the hippocampal levels of miR-132 and its p250GAP and d Scheme of the proposed mechanism involved AChE targets showed inverse patterns of individual vari-ability. Thus, both predator-stressed C57BI/6J and the p250GAP. Our analysis thus attributes the observed stress- chronically anxious TgR FVB/N mice showed larger inter- inducible cholinergic hyper-excitation to the feed-forward animal hippocampal miR-132 variability compared to mat- regulation of miR-132 and AChE transcripts, and shows that ched controls. Inversely, they both presented smaller avoiding p250GAP reduction and the corresponding breadth p250GAP variability under stress than in control mice of inter-individual variability in miR-132 associates with (Fig. , Online Resources Fig. 4), suggesting that miR-132 stress-inducible cholinergic hyper excitation and cognitive changes serve to mitigate p250GAP variability under stress impairments (Fig. in these two models. In comparison, C57BI/6J mice sub-jected to shAChE knockdown predictably showed a ten-dency to reduce AChE levels (60–80% of control levels; p 0.05), while p250GAP levels were elevated in thismodel (p 0.5; Fig. ). These findings are compatible Using three different mouse stress models, we found long- with the hypothesis that the inter-individual variability in lasting stress-inducible enhancement of both the levels hippocampal miR-132 is inversely interlocked with that of and the individual variability in hippocampal miR-132 Brain Struct Funct expression. This phenomenon was accompanied by the (Salas et al. hyper-excitation in TgR mice is likely suppression of the levels of hippocampal AChE and the due to the failure of miR-132 in these mice to suppress GTPase activator p250GAP, which are both validated AChE. This hypothesis is reinforced by the co-expression miR-132 targets. Knockdown of AChE production greatly of TgR AChE with the early immediate protein c-fos, limited miR-132 increases in a footshock stress model, which is expressed in neurons whose activity is strongly suggesting continuous surveillance by cholinergic signaling stimulated by synaptic input (Dragunow and Faull ; of miR-132 levels in the hippocampal which is disrupted Frankland et al. ). c-fos is also essential for hippo- under psychological stress due to AChE over-production.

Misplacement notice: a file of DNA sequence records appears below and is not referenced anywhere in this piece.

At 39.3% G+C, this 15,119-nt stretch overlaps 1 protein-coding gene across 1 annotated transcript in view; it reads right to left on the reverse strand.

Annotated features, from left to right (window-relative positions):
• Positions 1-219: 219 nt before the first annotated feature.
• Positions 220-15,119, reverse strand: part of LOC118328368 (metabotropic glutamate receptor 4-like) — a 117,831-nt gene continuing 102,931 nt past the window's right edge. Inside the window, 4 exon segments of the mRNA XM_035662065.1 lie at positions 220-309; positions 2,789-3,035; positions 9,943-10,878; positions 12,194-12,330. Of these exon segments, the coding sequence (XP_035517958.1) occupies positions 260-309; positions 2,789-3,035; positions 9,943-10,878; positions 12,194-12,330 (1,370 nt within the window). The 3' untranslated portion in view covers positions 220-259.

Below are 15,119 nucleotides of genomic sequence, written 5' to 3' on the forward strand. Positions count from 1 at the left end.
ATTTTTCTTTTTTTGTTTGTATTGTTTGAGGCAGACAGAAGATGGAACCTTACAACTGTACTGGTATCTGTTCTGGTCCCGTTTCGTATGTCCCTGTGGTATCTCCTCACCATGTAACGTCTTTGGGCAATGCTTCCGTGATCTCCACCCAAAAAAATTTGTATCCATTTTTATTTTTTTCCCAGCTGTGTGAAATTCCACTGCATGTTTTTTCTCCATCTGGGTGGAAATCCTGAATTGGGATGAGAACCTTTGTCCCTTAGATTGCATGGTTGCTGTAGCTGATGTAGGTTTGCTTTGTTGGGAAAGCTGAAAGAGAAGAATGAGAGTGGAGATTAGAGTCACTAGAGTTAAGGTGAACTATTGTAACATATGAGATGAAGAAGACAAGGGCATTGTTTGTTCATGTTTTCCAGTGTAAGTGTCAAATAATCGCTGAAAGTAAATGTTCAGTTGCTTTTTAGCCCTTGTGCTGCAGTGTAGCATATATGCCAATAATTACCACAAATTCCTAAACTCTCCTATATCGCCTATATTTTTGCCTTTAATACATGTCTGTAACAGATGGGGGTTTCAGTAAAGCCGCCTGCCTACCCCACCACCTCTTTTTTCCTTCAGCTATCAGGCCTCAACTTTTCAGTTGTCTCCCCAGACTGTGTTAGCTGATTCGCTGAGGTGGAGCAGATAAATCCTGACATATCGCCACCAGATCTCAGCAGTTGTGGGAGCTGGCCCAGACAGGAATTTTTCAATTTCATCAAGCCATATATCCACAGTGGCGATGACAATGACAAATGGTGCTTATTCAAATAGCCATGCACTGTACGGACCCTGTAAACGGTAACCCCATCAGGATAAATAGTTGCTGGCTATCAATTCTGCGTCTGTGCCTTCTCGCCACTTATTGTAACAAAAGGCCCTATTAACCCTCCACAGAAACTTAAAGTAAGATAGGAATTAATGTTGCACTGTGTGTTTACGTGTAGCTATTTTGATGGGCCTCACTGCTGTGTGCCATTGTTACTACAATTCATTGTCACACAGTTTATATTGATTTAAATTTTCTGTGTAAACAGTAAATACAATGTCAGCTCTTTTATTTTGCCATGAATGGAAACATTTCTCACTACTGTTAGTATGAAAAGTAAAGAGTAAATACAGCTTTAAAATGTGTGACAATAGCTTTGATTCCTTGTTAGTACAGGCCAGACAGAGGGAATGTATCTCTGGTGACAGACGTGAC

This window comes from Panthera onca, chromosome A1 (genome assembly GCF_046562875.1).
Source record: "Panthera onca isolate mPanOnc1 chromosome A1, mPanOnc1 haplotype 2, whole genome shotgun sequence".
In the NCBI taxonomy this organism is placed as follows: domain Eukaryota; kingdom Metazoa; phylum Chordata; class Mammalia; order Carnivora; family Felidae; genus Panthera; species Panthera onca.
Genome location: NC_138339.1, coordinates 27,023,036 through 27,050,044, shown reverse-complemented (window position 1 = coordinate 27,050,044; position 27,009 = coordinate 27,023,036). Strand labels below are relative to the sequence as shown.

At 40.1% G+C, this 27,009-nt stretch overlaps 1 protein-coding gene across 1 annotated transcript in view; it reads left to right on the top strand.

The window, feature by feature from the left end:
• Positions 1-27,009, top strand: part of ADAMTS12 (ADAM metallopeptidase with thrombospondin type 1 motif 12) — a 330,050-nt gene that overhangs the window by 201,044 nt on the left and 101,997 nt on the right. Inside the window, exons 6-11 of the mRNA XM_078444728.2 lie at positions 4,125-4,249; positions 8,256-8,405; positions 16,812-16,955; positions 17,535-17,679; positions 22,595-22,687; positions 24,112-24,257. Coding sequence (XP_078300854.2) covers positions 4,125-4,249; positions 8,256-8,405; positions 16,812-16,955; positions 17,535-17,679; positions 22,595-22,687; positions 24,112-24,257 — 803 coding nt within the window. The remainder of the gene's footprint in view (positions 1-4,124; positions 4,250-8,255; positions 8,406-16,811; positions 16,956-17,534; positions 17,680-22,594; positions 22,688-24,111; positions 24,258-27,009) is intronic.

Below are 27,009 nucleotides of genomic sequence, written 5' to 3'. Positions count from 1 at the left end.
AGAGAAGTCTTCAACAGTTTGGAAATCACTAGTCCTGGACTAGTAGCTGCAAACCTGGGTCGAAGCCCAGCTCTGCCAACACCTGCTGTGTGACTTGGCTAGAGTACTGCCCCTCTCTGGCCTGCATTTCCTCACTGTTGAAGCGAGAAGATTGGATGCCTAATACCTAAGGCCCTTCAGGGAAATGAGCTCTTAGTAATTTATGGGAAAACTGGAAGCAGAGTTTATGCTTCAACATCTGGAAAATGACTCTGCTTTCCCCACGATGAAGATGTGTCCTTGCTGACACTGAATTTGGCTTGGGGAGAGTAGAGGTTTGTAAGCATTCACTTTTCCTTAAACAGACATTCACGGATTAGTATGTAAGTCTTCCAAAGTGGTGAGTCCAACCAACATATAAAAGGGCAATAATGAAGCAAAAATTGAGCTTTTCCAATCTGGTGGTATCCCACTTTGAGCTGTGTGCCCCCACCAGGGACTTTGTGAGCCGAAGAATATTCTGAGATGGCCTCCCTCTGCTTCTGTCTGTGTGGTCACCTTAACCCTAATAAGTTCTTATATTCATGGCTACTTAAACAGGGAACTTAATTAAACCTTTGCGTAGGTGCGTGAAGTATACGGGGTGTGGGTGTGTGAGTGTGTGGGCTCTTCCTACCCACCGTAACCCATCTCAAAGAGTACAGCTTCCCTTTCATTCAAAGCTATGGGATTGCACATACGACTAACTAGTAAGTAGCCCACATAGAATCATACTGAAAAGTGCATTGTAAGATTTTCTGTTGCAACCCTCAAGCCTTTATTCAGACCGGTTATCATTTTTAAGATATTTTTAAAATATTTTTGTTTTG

campus-dependent learning and memory (Fleischmann Suppressing AChE further prevented footshock stress- et al. and represents part of the signal transduction inducible damages in cognition, but not anxiety, attributing cascade underlying the molecular basis of long-term to miR-132 a regulatory role over post-stress cognition but potentiation (Miyamoto suggesting relevance for the not anxiety. Corroborating this finding, engineered mice observed cognitive impairments in TgR mice. In stressed with chronic excess of both miR-132 and engineered AChE wild type mice, however, activation of the AChE gluco- showed an anxiogenic-like phenotype, impaired locomo- corticoid-responsive element also takes place (Meshorer tion and cognition, and cholinergic hyper-excitation when and Soreq ). This might reduce ACh levels and con- exposed to pilocarpine. Of note, hippocampal AChE sequently suppress CREB-inducible miR-132 transcription, mRNA levels remained elevated 7 days following predator regaining homeostasis. Hippocampal miR-132 was not scent test and 14 days following footshock stress accom- up-regulated following stress when AChE-S was sup- panied by chronic hippocampal lentiviral infection. In the pressed is compatible with proposed inter-locked regula- pre-frontal cortex, we found weeks-long elevation of AChE tion of these two stress-inducible genes (Fig. d).
following mild stress (Meshorer et al. ). In the hip- Cre-lox mediated deletion of miR-132 in newborn pocampus, we noted such elevation during 1 h and 1 day hippocampal neurons decreases dendrite length and post-stress (Kaufer et al. , Nijholt et al. AChE arborization in adult mice (Magill et al. ), supporting a levels were normal in mice 14 days following footshock long-lasting role for miR-132 in neuronal differentiation, stress alone thus indicates the transient nature of this stress synaptogenesis and maintenance. The GTPase activator in the hippocampus.